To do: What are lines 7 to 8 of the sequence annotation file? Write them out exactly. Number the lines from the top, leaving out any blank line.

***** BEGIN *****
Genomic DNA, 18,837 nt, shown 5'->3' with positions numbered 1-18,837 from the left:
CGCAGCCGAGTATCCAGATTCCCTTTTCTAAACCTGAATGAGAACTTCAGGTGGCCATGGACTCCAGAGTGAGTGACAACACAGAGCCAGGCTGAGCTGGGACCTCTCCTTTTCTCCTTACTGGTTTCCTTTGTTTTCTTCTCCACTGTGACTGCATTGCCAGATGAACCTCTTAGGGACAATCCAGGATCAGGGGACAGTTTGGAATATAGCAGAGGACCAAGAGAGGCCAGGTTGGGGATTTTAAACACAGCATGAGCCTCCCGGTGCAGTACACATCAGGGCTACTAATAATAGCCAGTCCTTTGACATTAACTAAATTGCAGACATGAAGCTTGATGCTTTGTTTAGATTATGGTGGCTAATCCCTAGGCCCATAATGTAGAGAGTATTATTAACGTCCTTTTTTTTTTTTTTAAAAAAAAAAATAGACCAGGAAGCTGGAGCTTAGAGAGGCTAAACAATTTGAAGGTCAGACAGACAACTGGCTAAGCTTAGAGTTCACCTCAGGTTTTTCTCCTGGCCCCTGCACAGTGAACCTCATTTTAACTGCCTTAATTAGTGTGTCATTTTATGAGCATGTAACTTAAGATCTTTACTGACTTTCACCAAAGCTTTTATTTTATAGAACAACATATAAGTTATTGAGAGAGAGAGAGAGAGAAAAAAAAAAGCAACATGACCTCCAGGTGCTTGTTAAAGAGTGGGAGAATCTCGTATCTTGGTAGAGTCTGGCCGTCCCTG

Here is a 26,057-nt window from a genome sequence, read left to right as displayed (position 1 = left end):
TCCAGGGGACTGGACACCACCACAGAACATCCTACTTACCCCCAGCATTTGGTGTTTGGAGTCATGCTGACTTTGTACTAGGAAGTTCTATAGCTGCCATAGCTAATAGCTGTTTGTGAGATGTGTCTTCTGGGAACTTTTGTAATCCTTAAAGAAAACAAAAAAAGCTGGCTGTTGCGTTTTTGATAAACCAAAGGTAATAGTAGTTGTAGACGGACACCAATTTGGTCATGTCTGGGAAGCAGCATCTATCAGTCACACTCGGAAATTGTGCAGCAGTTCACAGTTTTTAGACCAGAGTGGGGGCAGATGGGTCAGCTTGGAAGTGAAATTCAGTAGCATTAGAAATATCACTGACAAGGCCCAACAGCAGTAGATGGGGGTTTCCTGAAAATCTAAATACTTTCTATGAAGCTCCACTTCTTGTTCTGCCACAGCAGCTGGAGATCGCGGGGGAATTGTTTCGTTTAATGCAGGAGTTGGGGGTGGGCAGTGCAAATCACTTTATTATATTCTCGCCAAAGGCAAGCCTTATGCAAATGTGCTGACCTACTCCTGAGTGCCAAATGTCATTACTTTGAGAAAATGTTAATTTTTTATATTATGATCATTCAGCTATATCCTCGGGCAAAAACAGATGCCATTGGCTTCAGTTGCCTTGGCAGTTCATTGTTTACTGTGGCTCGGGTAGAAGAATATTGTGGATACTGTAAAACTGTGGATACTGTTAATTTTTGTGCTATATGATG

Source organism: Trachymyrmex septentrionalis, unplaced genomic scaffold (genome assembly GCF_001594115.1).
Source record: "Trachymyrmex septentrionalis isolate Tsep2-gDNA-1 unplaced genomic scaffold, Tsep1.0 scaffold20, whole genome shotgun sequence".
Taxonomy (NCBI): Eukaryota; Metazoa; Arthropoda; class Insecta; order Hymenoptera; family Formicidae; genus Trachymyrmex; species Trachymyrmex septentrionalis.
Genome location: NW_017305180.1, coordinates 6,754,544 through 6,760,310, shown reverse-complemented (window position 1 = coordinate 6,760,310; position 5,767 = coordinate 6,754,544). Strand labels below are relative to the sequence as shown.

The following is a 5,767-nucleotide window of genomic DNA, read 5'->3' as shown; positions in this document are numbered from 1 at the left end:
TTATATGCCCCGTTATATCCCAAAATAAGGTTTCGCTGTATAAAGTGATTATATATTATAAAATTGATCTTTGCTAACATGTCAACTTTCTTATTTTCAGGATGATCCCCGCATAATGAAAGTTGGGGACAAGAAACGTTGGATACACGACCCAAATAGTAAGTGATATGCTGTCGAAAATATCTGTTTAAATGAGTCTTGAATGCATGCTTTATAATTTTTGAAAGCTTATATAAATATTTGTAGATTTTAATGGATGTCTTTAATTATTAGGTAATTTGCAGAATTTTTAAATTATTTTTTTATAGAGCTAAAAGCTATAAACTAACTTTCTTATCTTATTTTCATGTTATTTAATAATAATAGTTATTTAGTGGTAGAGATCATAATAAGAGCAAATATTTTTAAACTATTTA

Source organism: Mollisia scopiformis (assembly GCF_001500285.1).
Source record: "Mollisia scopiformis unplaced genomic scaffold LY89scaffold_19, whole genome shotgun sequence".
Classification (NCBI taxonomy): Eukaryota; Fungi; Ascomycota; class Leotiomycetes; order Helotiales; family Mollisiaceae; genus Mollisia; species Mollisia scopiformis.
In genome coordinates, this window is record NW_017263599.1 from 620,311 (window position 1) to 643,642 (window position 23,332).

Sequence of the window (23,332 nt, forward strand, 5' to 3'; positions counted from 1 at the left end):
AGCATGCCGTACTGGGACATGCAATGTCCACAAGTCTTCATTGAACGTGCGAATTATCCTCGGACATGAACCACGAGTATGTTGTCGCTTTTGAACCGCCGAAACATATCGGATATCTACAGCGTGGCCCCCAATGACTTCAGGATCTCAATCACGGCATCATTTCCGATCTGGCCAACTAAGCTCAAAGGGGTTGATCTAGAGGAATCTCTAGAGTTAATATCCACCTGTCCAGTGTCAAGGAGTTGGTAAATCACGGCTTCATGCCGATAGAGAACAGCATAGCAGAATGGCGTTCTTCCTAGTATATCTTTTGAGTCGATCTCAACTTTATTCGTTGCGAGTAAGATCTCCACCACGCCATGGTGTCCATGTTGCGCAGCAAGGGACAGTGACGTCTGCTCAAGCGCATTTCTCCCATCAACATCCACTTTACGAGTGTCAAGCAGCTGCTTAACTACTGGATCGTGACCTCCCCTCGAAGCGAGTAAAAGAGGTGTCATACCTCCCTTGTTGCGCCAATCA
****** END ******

Taxonomy (NCBI): Eukaryota; Metazoa; Arthropoda; class Insecta; order Hymenoptera; family Formicidae; genus Trachymyrmex; species Trachymyrmex septentrionalis.
Genome location: NW_017305180.1, coordinates 6,754,544 through 6,760,310, shown reverse-complemented (window position 1 = coordinate 6,760,310; position 5,767 = coordinate 6,754,544). Strand labels below are relative to the sequence as shown.